Digging deeper, we find that the Kansas City, Kansas metro area not only outperformed the national average but also grew at five times the rate of the Kansas City, Missouri metro area.[2]  The Wichita metro lost jobs in aerospace but that is a reflection of the global economy; the balance of the Wichita metro was almost at the national average.

CBPP dismisses the increase in new business filings but if history is any guide, these gains are quite significant.  Research conducted by the Center for Applied Economics at the University of Kansas found that, if not for jobs created by new startups in their first year of existence, Kansas would have only had two years of net job growth between 1977 and 2010.

Dr. Arthur Hall, who conducted the research at KU, says "Economic development is a numbers game.  The more that an economic environment motivates entrepreneurs to try new business ideas, the more likely a gazelle will be born." Dr. Hall cites Garmin Industries as an example of what he calls a 'gazelle' - a company founded by two people in Lenexa, Kansas in 1989 that is now a multi-billion dollar company.

Hall's views are similar to those of Carl Schramm, former CEO of the Ewing Marion Kauffman Foundation, a leading entrepreneurial think tank in Kansas City.  In 2010, Schramm told Forbes Magazine “The single most important contributor to a nation’s economic growth is the number of startups that grow to a billion dollars in revenue within 20 years.”[3]

The initial economic signs are encouraging but the true economic impact of tax reform won’t be known for several years.  Snap judgments based on partial one-year data are the hallmark of politicians and special interest groups looking for justification to support their beliefs – whether in support of or opposition to tax reform.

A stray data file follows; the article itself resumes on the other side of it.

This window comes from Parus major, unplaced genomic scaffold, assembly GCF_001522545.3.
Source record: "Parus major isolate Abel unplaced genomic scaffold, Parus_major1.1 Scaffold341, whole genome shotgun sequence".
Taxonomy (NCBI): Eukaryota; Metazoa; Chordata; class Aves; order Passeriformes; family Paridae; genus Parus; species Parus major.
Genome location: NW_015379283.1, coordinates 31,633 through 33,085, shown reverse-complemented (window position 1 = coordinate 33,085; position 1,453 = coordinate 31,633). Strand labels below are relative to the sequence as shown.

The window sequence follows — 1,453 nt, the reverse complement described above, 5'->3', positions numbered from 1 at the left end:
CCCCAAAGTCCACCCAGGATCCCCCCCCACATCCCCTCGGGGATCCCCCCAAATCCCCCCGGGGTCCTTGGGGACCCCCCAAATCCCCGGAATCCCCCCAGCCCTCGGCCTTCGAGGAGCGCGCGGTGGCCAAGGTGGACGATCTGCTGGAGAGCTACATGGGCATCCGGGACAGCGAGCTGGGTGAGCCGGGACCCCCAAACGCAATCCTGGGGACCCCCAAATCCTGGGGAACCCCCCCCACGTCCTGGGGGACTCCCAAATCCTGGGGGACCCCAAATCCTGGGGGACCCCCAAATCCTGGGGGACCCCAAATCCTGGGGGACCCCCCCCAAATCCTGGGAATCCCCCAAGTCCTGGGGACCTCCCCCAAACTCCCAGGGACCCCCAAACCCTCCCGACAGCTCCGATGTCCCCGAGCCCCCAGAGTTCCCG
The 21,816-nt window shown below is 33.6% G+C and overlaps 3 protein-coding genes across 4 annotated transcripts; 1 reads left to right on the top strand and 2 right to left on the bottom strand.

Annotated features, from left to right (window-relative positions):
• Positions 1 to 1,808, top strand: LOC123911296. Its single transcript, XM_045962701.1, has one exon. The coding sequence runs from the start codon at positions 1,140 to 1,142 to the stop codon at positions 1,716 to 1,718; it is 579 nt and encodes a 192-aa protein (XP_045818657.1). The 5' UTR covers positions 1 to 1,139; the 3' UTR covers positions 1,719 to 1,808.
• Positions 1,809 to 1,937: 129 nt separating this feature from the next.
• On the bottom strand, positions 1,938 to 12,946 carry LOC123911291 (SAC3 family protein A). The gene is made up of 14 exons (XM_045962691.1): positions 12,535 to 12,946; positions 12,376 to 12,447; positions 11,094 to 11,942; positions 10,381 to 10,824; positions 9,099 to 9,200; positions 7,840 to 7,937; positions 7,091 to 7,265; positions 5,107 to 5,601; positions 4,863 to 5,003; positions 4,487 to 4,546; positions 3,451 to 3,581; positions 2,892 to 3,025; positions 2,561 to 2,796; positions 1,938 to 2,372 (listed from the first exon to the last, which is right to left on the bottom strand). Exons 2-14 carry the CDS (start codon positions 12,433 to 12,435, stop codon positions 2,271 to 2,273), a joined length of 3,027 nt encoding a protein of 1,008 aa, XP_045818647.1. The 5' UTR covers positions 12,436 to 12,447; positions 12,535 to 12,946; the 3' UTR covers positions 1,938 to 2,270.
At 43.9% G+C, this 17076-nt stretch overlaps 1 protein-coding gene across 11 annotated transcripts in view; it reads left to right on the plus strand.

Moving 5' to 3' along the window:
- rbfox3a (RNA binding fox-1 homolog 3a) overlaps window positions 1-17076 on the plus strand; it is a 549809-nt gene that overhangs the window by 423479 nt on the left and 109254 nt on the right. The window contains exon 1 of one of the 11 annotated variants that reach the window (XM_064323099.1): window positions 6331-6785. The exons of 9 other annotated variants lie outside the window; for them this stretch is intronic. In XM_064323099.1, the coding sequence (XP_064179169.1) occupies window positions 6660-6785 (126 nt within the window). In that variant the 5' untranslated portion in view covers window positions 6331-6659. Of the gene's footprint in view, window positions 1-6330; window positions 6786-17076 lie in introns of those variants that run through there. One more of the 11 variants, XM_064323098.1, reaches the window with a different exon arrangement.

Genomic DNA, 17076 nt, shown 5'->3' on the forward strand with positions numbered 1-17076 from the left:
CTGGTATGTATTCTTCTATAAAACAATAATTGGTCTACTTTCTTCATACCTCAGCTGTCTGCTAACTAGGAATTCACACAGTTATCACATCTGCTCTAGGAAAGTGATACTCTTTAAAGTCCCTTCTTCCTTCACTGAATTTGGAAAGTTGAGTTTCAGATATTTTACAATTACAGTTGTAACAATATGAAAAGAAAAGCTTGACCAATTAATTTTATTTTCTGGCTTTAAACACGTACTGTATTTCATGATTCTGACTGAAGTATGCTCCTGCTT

[1] Bureau of Labor Statistics, average annual private sector employment not seasonally adjusted.

[2] The Kansas City, Kansas metro is comprised of Franklin, Johnson, Leavenworth, Linn, Miami and Wyandotte counties.  The Kansas City, Missouri metro is comprised of Bates, Caldwell, Cass, Clay, Clinton, Jackson, Lafayette, Platte and Ray counties.

[3] "What Grows an Economy," Forbes Magazine.  

Posted by Patrick Parkes on Monday, May 05, 2014
 “Of course, I want people to have healthcare; I just didn’t realize I would be the one who was going to pay for it personally.” 

     That’s what Cindy Vinson—a retired California teacher and proud supporter of President Barack Obama—told the San Jose Mercury News when she learned of the insurance plan substitution and corresponding premium hike she would face under the Affordable Care Act (aka Obamacare). Kansas legislators ought to commit Vinson’s realization to memory.  This year’s legislative session has ended without having to address murmurs calling for Medicaid expansion in the Sunflower State. However, this does not mean that the issue is a dead one in Kansas. With the 2014 elections on the horizon and Governor Brownback on the ballot, proponents of Medicaid expansion could very well attempt to revive the issue by thrusting it into the election season policy spotlight. Thus, an understanding of the true fiscal implications of Medicaid expansion in Kansas remains of the upmost importance to Kansans.

  At is core, expanding Medicaid eligibility to those living at 138% of the federal poverty level is Obamacare’s answer to the rising tide of healthcare costs that often go uncompensated when uninsured individuals visit emergency rooms for treatment. In turn, when medical facilities cannot count on compensation for these costs, they must resort to driving up the costs of both emergency and non-emergency care for all individuals (both insured and uninsured) to cover potential shortfalls. Place Medicaid expansion alongside Obamacare’s “individual mandate,” and it becomes obvious that the law “bets” heavily on closing the uncompensated care gap to bring down overall healthcare costs.